I also simply want the setup to change, for our portfolios and because the world needs mining. Development, and especially green development, cannot happen without base metals. Gold backs the power setup in the world (there’s an arm-wavey statement if ever I made one!) and that setup is shifting, with the BRICS nations banding together to challenge the dominance of the west and the dollar. This shift has central banks buying gold hand over fist.
Gold also hedges economic uncertainty, which is why people are paying record $100per-oz.-plus premiums to buy gold in China right now.
Wanting something to happen and seeing reason for it to happen in the near term are different things. And so for now, I remain focused on discoveries because they work in just about any market.
The more advanced projects in my portfolio are things that should – will – be worth more if/when gold moves higher or investors get interested in metals. But I don’t know when that will happen.
What I do know is that companies awaiting results from promising targets that just saw first-pass drilling stand a chance of making big gains on their own schedule.
That’s why my favorite stocks right now are discovery opportunities. Blackwolf, Cascadia, Aston Bay, Founders, Ridgeline, and Headwater (the first three are testing for new discoveries, the latter three offer the potential to greatly expand the scale of discovery).
It’s also the reason two other stocks stood out to me at Beaver Creek. I’ll get to those next week.
I wish I could also be excited about undervalued developers right now, because there are so many. But I just can’t pinpoint a reason to believe they will re-rate in the next few months. Re-ratings happen when the price of the underlying metal jumps and/or a flood of new investors become interested in the mining space. I don’t see either of those happening in the waning months of 2023 unless we go into a recession, after which gold would go higher…but developer stocks would get slammed lower first.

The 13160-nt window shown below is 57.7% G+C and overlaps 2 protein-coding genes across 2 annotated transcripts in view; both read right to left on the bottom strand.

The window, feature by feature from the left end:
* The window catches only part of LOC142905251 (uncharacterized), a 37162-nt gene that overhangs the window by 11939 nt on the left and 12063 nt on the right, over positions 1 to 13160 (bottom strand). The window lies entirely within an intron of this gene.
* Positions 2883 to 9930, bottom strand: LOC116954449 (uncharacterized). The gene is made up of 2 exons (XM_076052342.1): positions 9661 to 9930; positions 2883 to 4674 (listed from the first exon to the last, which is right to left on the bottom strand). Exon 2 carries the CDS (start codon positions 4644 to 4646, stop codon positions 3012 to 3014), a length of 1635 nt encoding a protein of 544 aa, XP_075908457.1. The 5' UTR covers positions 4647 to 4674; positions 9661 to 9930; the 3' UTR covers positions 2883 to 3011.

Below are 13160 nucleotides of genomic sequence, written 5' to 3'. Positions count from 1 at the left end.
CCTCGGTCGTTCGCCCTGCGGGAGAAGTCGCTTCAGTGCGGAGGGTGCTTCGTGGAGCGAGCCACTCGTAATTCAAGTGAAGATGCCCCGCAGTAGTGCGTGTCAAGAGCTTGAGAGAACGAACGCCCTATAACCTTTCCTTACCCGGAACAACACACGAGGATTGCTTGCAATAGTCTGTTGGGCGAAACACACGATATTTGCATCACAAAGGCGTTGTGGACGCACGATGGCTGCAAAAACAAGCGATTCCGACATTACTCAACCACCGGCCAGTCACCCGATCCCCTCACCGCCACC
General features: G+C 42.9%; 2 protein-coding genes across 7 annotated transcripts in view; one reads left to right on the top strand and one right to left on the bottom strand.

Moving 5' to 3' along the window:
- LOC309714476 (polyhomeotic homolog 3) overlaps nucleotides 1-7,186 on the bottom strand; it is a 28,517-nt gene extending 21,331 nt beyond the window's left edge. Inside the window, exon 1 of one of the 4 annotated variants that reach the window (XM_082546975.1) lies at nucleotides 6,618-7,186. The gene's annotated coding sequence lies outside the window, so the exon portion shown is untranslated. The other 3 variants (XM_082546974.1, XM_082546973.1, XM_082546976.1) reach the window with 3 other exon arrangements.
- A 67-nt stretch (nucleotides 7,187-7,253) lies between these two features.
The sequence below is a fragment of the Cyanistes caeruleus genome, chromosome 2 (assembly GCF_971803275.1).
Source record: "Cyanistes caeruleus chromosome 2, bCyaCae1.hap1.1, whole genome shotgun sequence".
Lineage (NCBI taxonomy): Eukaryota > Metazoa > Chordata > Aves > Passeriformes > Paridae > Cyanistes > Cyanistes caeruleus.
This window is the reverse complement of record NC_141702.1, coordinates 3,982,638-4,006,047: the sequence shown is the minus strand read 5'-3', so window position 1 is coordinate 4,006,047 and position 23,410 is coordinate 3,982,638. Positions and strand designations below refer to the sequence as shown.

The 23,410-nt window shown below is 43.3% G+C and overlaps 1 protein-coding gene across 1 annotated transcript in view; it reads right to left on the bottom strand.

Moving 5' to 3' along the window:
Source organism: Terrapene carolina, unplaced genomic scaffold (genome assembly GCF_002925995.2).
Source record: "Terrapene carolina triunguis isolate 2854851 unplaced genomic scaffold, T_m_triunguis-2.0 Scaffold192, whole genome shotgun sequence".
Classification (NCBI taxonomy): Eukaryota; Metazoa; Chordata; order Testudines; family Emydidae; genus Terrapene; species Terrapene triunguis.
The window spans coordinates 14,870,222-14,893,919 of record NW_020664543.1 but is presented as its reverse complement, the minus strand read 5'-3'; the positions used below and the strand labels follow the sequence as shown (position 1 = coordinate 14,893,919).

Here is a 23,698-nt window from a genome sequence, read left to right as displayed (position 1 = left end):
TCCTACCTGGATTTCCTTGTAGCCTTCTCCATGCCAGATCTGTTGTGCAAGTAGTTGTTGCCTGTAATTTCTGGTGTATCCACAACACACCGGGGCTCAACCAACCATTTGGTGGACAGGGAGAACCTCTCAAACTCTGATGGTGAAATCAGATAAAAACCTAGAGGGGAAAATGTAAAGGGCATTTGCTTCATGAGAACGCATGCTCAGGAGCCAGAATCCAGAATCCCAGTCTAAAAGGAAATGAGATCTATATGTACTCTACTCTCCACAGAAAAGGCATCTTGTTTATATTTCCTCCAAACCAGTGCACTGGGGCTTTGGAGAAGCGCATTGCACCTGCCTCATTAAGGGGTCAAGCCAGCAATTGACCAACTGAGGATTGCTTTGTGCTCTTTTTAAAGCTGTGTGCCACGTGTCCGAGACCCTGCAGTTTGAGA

Heck, even producers are cheap. Take Aris Mining (TSX: ARIS, NYSE: ARMN). This is a screen grab from Aris’ homepage.
This company is producing $80 million in free cash flow annually. It has $214 million cash and another $260 million available to it. It will produce some 230,000 oz. gold this year and has a path to 400,000 oz. annual production. It has 15.5 million ounces in resource, of which almost 5 million is in reserves.
And it’s trading at a $470-million market cap.
I could give lots of examples but, since I don’t think there’s a near-term opportunity here, I won’t. Sure, you could trade gold’s usual September-October run as long as you get out again before November and/or before recession signs strengthen. You could probably repeat that trade in the first months of 2024: buy late this year, when mining stocks reliably slide, and sell again before the end of February. That period usually sees gold stocks gain 10 to 20%.
I do a bit of that kind of trading on the side but it’s not the reason I’m in this game. I’m here for (1) discoveries that creates massive new value and (2) the value that gets unlocked when a project successfully becomes a mine. I will happily take a rising tide re-rating all metals explorers, developers, and miners higher…but I don’t know when that will happen.
So it’s discoveries for me.
But only the very best.
I look for the best all the time, but when markets are weak it’s extra important to be highly selective. I can think of a list of companies with good exploration projects, targets that deserve testing, and good management teams…that I will not be buying in this market. Why? Because they are not the best. The modest amounts of exploration funding available in these weak markets is going to only the best targets and management teams. And both – targets and management – must be tops. Great targets without management who can explain the setup (sell the idea) won’t attract money. And great execs whose targets lack strong potential for significant discovery splash soon won’t attract money.
And guess what makes the world, and drills, go round?
Still To Come…
I also left Beaver Creek with some new uranium insights. I will delve into those next week. For now: the spot uranium price is up 10% in a few weeks and uranium stocks are leveraging that gain.
And there are two other stocks that I found very interesting. Stayed tuned…